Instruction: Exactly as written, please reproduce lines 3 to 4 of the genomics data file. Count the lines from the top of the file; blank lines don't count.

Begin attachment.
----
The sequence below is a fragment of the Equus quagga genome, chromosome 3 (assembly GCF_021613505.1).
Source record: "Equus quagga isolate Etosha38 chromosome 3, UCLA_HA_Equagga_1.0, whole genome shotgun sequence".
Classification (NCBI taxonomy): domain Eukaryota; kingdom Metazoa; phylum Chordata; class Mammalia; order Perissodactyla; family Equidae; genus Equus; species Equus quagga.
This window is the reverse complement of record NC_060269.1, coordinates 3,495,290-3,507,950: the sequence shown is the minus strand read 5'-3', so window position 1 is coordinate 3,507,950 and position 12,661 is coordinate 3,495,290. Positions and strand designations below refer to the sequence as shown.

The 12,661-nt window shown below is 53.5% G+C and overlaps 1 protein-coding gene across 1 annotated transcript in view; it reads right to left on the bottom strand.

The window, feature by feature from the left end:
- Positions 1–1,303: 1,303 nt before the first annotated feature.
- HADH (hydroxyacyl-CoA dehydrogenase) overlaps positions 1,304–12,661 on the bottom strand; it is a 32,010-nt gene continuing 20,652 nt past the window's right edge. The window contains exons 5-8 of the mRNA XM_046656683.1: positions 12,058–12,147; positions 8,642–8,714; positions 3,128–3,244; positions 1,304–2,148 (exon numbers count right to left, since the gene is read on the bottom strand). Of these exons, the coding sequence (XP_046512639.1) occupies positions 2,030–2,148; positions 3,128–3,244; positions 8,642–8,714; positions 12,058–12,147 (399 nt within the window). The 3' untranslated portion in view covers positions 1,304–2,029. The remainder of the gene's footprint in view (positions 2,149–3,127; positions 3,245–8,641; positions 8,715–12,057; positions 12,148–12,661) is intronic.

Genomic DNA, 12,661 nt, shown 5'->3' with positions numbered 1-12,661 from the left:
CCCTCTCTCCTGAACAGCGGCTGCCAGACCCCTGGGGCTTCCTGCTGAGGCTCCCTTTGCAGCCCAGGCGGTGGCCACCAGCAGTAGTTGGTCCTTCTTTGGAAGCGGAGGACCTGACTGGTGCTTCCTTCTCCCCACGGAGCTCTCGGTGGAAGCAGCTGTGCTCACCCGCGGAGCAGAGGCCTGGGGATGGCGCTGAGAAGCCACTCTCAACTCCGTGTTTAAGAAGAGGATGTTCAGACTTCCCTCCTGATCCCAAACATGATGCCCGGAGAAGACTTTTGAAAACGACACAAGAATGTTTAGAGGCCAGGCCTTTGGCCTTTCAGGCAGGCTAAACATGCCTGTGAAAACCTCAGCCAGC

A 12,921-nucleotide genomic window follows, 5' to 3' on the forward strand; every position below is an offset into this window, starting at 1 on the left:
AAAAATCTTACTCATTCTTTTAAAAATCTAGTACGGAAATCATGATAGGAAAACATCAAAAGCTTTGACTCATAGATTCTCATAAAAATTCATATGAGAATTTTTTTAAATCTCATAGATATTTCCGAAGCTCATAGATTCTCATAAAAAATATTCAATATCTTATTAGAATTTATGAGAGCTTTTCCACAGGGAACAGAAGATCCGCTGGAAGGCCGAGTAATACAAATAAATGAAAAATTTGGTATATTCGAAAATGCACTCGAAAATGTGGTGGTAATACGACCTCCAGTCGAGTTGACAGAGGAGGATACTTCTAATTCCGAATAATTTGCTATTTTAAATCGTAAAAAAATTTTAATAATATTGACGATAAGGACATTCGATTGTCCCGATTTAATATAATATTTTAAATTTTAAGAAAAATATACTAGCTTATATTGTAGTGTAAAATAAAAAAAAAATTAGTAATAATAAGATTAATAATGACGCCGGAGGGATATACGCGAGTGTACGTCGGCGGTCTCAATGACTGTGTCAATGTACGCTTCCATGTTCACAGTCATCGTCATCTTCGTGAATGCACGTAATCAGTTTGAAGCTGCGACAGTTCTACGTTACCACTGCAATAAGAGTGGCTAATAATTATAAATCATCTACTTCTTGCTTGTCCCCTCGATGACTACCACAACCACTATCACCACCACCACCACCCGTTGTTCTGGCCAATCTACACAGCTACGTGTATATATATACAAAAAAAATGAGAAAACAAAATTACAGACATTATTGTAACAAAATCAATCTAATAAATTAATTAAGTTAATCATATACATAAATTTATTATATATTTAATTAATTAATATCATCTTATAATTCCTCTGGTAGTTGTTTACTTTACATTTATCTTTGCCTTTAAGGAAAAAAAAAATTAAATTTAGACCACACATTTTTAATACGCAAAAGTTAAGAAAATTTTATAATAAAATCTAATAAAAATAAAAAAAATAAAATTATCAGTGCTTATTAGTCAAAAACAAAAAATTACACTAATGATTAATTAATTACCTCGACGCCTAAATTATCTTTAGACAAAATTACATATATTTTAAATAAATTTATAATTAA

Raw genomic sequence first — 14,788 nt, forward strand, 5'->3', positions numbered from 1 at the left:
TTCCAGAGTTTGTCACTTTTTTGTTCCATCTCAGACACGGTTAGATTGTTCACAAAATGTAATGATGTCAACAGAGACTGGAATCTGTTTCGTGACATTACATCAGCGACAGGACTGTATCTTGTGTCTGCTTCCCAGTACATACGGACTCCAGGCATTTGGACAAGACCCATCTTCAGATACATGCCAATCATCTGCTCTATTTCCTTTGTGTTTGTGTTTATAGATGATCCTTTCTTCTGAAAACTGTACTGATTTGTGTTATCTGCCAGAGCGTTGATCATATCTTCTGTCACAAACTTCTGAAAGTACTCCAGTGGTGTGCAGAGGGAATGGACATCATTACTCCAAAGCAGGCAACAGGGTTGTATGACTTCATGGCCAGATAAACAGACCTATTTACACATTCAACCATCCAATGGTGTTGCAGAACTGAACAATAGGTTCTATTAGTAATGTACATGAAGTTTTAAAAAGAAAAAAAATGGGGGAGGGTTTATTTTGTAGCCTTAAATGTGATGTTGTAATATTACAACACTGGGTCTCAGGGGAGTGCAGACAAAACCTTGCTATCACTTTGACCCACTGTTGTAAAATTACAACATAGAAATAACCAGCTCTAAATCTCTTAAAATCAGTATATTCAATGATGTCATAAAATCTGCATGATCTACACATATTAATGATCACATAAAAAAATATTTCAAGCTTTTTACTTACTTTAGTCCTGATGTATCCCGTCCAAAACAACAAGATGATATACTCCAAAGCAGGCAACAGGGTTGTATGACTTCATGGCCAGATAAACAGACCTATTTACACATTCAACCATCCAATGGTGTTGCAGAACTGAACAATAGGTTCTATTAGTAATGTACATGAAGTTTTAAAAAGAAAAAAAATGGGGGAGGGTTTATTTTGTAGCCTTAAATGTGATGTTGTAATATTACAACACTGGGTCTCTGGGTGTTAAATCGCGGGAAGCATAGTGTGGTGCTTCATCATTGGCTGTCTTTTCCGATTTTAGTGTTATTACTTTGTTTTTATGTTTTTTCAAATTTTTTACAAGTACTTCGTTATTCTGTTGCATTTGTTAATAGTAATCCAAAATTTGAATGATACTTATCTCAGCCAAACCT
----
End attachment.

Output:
Classification (NCBI taxonomy): domain Eukaryota; kingdom Metazoa; phylum Chordata; class Mammalia; order Perissodactyla; family Equidae; genus Equus; species Equus quagga.
This window is the reverse complement of record NC_060269.1, coordinates 3,495,290-3,507,950: the sequence shown is the minus strand read 5'-3', so window position 1 is coordinate 3,507,950 and position 12,661 is coordinate 3,495,290. Positions and strand designations below refer to the sequence as shown.